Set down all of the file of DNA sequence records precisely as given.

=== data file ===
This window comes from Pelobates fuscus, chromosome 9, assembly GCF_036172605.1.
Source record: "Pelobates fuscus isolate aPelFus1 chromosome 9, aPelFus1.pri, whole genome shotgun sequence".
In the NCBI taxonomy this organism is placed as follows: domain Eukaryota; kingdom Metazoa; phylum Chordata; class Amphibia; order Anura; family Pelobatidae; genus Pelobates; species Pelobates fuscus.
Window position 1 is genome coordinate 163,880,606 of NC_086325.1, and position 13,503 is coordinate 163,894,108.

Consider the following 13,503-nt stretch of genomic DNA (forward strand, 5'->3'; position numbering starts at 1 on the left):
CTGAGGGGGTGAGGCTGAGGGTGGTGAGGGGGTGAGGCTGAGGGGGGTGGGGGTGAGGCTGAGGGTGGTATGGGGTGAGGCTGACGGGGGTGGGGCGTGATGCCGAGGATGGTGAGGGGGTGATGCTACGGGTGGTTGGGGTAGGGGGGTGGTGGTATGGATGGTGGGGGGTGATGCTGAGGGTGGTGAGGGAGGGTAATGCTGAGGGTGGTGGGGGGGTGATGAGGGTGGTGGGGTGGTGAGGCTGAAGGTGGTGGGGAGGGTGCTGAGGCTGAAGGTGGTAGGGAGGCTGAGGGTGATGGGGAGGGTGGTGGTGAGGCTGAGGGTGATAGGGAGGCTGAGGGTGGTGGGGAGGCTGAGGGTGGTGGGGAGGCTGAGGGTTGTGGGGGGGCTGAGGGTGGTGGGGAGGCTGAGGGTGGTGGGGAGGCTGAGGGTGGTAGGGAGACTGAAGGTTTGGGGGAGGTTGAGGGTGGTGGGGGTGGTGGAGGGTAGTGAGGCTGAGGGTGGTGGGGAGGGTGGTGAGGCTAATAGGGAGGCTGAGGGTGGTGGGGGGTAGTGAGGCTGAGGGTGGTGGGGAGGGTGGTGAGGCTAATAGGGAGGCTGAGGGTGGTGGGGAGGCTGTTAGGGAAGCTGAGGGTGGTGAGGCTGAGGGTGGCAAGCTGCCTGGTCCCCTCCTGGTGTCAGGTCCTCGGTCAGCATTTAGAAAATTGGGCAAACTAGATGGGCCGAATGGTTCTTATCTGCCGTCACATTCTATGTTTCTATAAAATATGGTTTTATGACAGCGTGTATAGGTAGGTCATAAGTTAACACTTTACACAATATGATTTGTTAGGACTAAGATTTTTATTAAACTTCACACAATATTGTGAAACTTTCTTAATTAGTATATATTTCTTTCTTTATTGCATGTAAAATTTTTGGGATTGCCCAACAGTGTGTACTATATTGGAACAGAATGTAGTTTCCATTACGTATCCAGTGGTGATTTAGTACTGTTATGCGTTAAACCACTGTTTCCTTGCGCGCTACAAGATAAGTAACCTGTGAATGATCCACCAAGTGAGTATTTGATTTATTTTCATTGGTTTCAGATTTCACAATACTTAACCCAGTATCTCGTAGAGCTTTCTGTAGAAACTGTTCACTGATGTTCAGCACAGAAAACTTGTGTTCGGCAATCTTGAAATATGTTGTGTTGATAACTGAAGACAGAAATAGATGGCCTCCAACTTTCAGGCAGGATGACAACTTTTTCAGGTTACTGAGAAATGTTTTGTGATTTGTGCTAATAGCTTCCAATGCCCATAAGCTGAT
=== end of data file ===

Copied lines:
This window comes from Pelobates fuscus, chromosome 9, assembly GCF_036172605.1.
Source record: "Pelobates fuscus isolate aPelFus1 chromosome 9, aPelFus1.pri, whole genome shotgun sequence".
In the NCBI taxonomy this organism is placed as follows: domain Eukaryota; kingdom Metazoa; phylum Chordata; class Amphibia; order Anura; family Pelobatidae; genus Pelobates; species Pelobates fuscus.
Window position 1 is genome coordinate 163,880,606 of NC_086325.1, and position 13,503 is coordinate 163,894,108.

Consider the following 13,503-nt stretch of genomic DNA (forward strand, 5'->3'; position numbering starts at 1 on the left):
CTGAGGGGGTGAGGCTGAGGGTGGTGAGGGGGTGAGGCTGAGGGGGGTGGGGGTGAGGCTGAGGGTGGTATGGGGTGAGGCTGACGGGGGTGGGGCGTGATGCCGAGGATGGTGAGGGGGTGATGCTACGGGTGGTTGGGGTAGGGGGGTGGTGGTATGGATGGTGGGGGGTGATGCTGAGGGTGGTGAGGGAGGGTAATGCTGAGGGTGGTGGGGGGGTGATGAGGGTGGTGGGGTGGTGAGGCTGAAGGTGGTGGGGAGGGTGCTGAGGCTGAAGGTGGTAGGGAGGCTGAGGGTGATGGGGAGGGTGGTGGTGAGGCTGAGGGTGATAGGGAGGCTGAGGGTGGTGGGGAGGCTGAGGGTGGTGGGGAGGCTGAGGGTTGTGGGGGGGCTGAGGGTGGTGGGGAGGCTGAGGGTGGTGGGGAGGCTGAGGGTGGTAGGGAGACTGAAGGTTTGGGGGAGGTTGAGGGTGGTGGGGGTGGTGGAGGGTAGTGAGGCTGAGGGTGGTGGGGAGGGTGGTGAGGCTAATAGGGAGGCTGAGGGTGGTGGGGGGTAGTGAGGCTGAGGGTGGTGGGGAGGGTGGTGAGGCTAATAGGGAGGCTGAGGGTGGTGGGGAGGCTGTTAGGGAAGCTGAGGGTGGTGAGGCTGAGGGTGGCAAGCTGCCTGGTCCCCTCCTGGTGTCAGGTCCTCGGTCAGCATTTAGAAAATTGGGCAAACTAGATGGGCCGAATGGTTCTTATCTGCCGTCACATTCTATGTTTCTATAAAATATGGTTTTATGACAGCGTGTATAGGTAGGTCATAAGTTAACACTTTACACAATATGATTTGTTAGGACTAAGATTTTTATTAAACTTCACACAATATTGTGAAACTTTCTTAATTAGTATATATTTCTTTCTTTATTGCATGTAAAATTTTTGGGATTGCCCAACAGTGTGTACTATATTGGAACAGAATGTAGTTTCCATTACGTATCCAGTGGTGATTTAGTACTGTTATGCGTTAAACCACTGTTTCCTTGCGCGCTACAAGATAAGTAACCTGTGAATGATCCACCAAGTGAGTATTTGATTTATTTTCATTGGTTTCAGATTTCACAATACTTAACCCAGTATCTCGTAGAGCTTTCTGTAGAAACTGTTCACTGATGTTCAGCACAGAAAACTTGTGTTCGGCAATCTTGAAATATGTTGTGTTGATAACTGAAGACAGAAATAGATGGCCTCCAACTTTCAGGCAGGATGACAACTTTTTCAGGTTACTGAGAAATGTTTTGTGATTTGTGCTAATAGCTTCCAATGCCCATAAGCTGAT